An aberrant form of human CHROMOSOME 22 characterized by translocation of the distal end of chromosome 9 from 9q34, to the long arm of chromosome 22 at 22q11. It is present in the bone marrow cells of 80 to 90 per cent of patients with chronic myelocytic leukemia (LEUKEMIA, MYELOGENOUS, CHRONIC, BCR-ABL POSITIVE).
Leukemia, Myelogenous, Chronic, BCR-ABL Positive
Clonal hematopoetic disorder caused by an acquired genetic defect in PLURIPOTENT STEM CELLS. It starts in MYELOID CELLS of the bone marrow, invades the blood and then other organs. The condition progresses from a stable, more indolent, chronic phase (LEUKEMIA, MYELOID, CHRONIC PHASE) lasting up to 7 years, to an advanced phase composed of an accelerated phase (LEUKEMIA, MYELOID, ACCELERATED PHASE) and BLAST CRISIS.
Fusion Proteins, bcr-abl
Translation products of a fusion gene derived from CHROMOSOMAL TRANSLOCATION of C-ABL GENES to the genetic locus of the breakpoint cluster region gene on chromosome 22. Several different variants of the bcr-abl fusion proteins occur depending upon the precise location of the chromosomal breakpoint. These variants can be associated with distinct subtypes of leukemias such as PRECURSOR CELL LYMPHOBLASTIC LEUKEMIA-LYMPHOMA; LEUKEMIA, MYELOGENOUS, CHRONIC, BCR-ABL POSITIVE; and NEUTROPHILIC LEUKEMIA, CHRONIC.
Leukemia, Myeloid, Chronic, Atypical, BCR-ABL Negative
Chromosomes, Human, 21-22 and Y
Precursor Cell Lymphoblastic Leukemia-Lymphoma
Proto-Oncogene Proteins c-bcr
Proto-oncogene protein bcr is a serine-threonine kinase that functions as a negative regulator of CELL PROLIFERATION and NEOPLASTIC CELL TRANSFORMATION. It is commonly fused with cellular abl protein to form BCR-ABL FUSION PROTEINS in PHILADELPHIA CHROMOSOME positive LEUKEMIA patients.
Retrovirus-associated DNA sequences (abl) originally isolated from the Abelson murine leukemia virus (Ab-MuLV). The proto-oncogene abl (c-abl) codes for a protein that is a member of the tyrosine kinase family. The human c-abl gene is located at 9q34.1 on the long arm of chromosome 9. It is activated by translocation to bcr on chromosome 22 in chronic myelogenous leukemia.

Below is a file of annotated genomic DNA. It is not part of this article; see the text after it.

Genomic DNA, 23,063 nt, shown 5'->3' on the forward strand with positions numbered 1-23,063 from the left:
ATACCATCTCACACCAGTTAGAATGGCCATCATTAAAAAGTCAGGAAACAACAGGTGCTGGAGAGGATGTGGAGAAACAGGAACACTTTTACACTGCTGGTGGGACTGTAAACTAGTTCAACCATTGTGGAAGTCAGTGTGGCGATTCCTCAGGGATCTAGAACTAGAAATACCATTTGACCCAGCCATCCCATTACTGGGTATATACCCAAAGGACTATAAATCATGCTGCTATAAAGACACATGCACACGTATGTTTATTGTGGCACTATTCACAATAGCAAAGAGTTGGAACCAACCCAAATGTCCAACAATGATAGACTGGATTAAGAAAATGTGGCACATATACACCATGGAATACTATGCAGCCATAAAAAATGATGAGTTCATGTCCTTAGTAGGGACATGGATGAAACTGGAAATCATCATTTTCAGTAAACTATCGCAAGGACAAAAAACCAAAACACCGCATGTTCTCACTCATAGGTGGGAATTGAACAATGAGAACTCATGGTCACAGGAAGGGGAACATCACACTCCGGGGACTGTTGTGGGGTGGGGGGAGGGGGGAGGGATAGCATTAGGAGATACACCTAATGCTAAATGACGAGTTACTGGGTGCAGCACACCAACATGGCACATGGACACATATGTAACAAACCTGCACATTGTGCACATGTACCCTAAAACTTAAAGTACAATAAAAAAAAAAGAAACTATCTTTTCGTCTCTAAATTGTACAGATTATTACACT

Leukemia, Myeloid, Chronic-Phase
Leukemia, Myeloid, Accelerated Phase
Chromosomes, Human, Pair 22
Examination of CHROMOSOMES to diagnose, classify, screen for, or manage genetic diseases and abnormalities. Following preparation of the sample, KARYOTYPING is performed and/or the specific chromosomes are analyzed.
Chromosomes, Human, Pair 9
The soft tissue filling the cavities of bones. Bone marrow exists in two types, yellow and red. Yellow marrow is found in the large cavities of large bones and consists mostly of fat cells and a few primitive blood cells. Red marrow is a hematopoietic tissue and is the site of production of erythrocytes and granular leukocytes. Bone marrow is made up of a framework of connective tissue containing branching fibers with the frame being filled with marrow cells.
Proto-Oncogene Proteins c-abl
Non-receptor tyrosine kinases encoded by the C-ABL GENES. They are distributed in both the cytoplasm and the nucleus. c-Abl plays a role in normal HEMATOPOIESIS especially of the myeloid lineage. Oncogenic transformation of c-abl arises when specific N-terminal amino acids are deleted, releasing the kinase from negative regulation.
One of the type I interferons produced by peripheral blood leukocytes or lymphoblastoid cells. In addition to antiviral activity, it activates NATURAL KILLER CELLS and B-LYMPHOCYTES, and down-regulates VASCULAR ENDOTHELIAL GROWTH FACTOR expression through PI-3 KINASE and MAPK KINASES signaling pathways.